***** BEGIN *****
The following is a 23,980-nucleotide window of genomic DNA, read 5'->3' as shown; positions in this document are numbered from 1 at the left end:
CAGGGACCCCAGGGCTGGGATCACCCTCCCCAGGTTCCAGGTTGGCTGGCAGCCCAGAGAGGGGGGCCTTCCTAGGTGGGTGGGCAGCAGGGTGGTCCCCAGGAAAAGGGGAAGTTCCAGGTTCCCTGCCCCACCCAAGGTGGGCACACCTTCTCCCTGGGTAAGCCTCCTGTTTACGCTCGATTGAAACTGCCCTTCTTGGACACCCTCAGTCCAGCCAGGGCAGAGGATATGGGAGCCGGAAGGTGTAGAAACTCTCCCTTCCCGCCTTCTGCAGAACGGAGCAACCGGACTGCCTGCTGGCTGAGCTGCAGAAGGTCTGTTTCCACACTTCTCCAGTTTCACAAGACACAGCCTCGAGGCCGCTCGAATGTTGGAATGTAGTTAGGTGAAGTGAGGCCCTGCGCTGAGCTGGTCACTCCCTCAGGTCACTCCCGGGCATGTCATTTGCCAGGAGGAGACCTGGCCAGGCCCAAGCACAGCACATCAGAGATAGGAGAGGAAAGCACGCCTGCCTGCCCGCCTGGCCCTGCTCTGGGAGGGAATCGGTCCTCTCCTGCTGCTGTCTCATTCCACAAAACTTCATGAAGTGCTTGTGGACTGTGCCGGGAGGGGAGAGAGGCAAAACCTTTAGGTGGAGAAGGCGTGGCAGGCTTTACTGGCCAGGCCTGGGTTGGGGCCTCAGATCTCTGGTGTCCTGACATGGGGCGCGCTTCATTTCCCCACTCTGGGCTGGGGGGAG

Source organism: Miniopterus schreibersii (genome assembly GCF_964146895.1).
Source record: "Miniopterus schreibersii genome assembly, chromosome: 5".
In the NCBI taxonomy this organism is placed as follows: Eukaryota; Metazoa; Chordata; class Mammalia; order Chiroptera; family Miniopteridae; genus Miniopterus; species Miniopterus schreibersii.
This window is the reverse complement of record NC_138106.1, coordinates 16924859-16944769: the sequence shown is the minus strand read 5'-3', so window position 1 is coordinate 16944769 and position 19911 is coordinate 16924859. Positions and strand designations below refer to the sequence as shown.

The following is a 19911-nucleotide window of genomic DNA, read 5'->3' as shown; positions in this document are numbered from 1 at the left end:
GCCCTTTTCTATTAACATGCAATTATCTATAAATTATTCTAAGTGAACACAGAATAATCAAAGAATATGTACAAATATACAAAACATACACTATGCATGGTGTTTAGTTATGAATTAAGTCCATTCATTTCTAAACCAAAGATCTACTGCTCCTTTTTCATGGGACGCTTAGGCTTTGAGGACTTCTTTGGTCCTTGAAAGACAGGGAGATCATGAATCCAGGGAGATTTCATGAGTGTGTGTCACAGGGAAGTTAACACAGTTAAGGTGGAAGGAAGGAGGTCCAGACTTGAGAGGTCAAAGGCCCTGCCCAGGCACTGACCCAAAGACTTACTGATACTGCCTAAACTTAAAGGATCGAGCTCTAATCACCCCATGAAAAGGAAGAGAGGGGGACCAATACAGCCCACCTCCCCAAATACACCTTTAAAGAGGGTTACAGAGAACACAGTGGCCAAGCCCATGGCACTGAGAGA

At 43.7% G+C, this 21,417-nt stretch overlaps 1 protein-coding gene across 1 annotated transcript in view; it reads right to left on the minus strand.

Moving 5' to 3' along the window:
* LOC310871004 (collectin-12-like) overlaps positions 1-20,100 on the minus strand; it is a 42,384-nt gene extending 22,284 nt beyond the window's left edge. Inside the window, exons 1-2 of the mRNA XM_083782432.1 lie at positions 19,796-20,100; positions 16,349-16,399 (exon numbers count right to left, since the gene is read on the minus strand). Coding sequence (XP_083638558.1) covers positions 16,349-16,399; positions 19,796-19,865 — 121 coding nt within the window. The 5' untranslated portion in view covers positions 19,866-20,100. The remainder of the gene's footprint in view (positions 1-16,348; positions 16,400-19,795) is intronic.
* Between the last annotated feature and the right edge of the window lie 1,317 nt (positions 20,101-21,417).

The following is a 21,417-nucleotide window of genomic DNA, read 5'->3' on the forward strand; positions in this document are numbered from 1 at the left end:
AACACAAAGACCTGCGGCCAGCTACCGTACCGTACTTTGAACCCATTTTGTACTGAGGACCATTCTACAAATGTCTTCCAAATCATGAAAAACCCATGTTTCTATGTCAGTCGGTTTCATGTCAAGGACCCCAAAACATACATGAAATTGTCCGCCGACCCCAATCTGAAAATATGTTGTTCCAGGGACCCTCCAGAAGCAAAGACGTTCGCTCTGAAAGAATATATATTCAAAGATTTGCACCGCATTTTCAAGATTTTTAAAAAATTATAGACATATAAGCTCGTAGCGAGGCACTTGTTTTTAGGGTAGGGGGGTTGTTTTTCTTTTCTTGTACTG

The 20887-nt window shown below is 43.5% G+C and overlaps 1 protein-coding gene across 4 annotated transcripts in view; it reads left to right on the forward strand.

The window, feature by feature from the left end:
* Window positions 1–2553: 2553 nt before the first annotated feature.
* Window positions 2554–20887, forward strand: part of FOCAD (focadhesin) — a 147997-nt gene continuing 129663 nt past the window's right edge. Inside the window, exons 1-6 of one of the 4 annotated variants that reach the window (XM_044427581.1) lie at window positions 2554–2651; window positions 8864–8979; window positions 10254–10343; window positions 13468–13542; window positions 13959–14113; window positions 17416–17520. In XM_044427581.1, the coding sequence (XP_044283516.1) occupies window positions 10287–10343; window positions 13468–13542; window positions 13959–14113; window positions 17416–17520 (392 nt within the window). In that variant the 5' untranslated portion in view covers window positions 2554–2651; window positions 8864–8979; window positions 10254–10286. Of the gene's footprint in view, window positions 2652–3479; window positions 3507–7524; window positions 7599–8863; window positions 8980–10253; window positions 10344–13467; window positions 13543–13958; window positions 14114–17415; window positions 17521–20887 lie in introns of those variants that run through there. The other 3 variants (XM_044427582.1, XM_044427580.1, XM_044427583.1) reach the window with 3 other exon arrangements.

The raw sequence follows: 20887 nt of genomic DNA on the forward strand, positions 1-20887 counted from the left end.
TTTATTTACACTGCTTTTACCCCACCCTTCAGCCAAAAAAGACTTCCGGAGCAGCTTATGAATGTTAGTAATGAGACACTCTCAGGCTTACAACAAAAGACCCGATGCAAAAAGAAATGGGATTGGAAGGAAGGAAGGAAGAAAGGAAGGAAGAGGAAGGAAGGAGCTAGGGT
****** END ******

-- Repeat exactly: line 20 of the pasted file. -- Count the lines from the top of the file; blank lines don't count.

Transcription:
TTTATTTACACTGCTTTTACCCCACCCTTCAGCCAAAAAAGACTTCCGGAGCAGCTTATGAATGTTAGTAATGAGACACTCTCAGGCTTACAACAAAAGACCCGATGCAAAAAGAAATGGGATTGGAAGGAAGGAAGGAAGAAAGGAAGGAAGAGGAAGGAAGGAGCTAGGGT